We also moved a rhubarb plant and two fennels that suddenly seemed as if they were in the wrong place.  This is a great time of the year for moving the furniture around – a couple of weeks ago we moved another rhubarb (Timperly early) and it’s already rewarded us with some new buds.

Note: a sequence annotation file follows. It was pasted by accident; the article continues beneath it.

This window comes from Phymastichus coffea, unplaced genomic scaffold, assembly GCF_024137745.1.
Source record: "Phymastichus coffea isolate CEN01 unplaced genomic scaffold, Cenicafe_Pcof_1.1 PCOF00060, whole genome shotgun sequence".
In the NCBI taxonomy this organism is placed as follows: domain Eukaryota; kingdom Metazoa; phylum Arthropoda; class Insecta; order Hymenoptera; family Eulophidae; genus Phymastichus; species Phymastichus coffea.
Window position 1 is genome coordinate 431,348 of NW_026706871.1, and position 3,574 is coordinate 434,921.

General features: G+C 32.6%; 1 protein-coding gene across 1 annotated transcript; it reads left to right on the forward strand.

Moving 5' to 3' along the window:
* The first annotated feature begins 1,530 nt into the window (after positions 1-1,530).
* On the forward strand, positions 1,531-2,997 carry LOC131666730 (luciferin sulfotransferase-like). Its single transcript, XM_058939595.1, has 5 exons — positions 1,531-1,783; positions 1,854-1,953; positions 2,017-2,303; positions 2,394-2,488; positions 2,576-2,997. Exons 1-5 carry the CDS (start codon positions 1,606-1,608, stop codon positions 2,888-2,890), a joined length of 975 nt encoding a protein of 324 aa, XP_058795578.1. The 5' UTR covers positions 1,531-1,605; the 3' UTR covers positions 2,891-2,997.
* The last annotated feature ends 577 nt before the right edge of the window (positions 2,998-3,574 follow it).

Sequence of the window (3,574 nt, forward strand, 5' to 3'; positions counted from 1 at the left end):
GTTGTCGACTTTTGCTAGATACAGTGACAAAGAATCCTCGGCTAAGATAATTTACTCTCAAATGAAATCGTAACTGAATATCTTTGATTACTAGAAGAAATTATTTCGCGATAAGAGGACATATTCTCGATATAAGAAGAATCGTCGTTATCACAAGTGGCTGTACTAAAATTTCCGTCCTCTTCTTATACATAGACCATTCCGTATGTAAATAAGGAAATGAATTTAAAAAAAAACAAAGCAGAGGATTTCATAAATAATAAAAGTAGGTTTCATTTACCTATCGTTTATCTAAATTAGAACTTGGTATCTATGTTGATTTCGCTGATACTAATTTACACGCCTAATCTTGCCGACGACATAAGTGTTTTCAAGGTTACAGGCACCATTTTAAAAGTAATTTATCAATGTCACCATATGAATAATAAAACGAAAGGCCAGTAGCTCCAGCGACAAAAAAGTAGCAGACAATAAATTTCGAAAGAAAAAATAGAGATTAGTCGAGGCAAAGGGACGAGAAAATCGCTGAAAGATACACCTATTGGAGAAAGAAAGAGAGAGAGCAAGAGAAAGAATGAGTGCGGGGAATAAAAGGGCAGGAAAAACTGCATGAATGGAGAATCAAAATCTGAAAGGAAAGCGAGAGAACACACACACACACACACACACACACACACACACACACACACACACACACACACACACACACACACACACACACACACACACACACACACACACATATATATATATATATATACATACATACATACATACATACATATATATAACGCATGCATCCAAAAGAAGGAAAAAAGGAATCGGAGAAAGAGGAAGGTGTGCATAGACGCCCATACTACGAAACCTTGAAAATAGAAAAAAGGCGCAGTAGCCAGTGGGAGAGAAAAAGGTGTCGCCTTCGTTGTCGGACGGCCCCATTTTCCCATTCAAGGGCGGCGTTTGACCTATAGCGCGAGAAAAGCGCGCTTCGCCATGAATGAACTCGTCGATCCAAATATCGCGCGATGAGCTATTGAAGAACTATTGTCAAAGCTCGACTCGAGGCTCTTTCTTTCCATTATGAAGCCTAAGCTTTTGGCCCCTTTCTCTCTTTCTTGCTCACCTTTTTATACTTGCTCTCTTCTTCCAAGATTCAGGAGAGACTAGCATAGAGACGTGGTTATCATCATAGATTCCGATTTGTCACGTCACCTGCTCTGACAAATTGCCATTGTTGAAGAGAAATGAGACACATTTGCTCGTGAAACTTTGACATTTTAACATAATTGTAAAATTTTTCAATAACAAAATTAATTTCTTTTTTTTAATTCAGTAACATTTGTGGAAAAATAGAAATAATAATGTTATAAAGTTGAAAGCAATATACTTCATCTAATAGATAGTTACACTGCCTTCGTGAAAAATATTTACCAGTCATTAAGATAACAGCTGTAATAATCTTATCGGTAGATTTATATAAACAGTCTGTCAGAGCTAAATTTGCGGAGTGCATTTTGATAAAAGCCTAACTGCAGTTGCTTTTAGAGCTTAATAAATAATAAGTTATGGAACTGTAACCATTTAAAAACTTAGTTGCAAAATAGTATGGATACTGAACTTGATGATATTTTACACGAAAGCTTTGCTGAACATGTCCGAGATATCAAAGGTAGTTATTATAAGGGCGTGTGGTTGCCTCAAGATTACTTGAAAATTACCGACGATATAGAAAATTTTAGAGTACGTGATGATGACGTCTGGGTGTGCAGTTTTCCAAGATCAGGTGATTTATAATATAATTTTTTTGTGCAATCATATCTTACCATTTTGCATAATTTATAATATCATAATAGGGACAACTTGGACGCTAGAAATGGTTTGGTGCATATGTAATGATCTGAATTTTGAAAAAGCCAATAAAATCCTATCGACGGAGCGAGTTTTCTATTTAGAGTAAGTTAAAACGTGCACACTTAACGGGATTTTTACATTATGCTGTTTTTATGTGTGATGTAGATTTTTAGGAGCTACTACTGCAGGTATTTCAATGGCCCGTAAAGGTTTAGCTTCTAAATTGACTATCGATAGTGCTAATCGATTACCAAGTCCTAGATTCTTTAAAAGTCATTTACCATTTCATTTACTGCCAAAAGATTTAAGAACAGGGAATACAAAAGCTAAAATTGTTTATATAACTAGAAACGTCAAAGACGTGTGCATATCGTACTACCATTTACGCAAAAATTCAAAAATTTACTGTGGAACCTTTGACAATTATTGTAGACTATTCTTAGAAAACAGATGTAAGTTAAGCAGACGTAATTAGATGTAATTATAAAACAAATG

But these short days still feel like a holiday.  The seeds have all arrived, the heated propagators are cleaned and ready to go with the earliest sowings of chillies and with working time so limited we also need to take stock, take a big breath and prepare for next season. There’s much to celebrate and we’ve learned so much this season.  Every garden or allotment we’ve ever grown has had its own personality.  There are things it does easily and others it needs help with. Soil is as various as the people that till it, and our relationship with it grows and deepens like our relationship with each other.  On days like today the Potwell Inn merges imperceptibly with our real everyday lives and it feels good. The earth is very forgiving.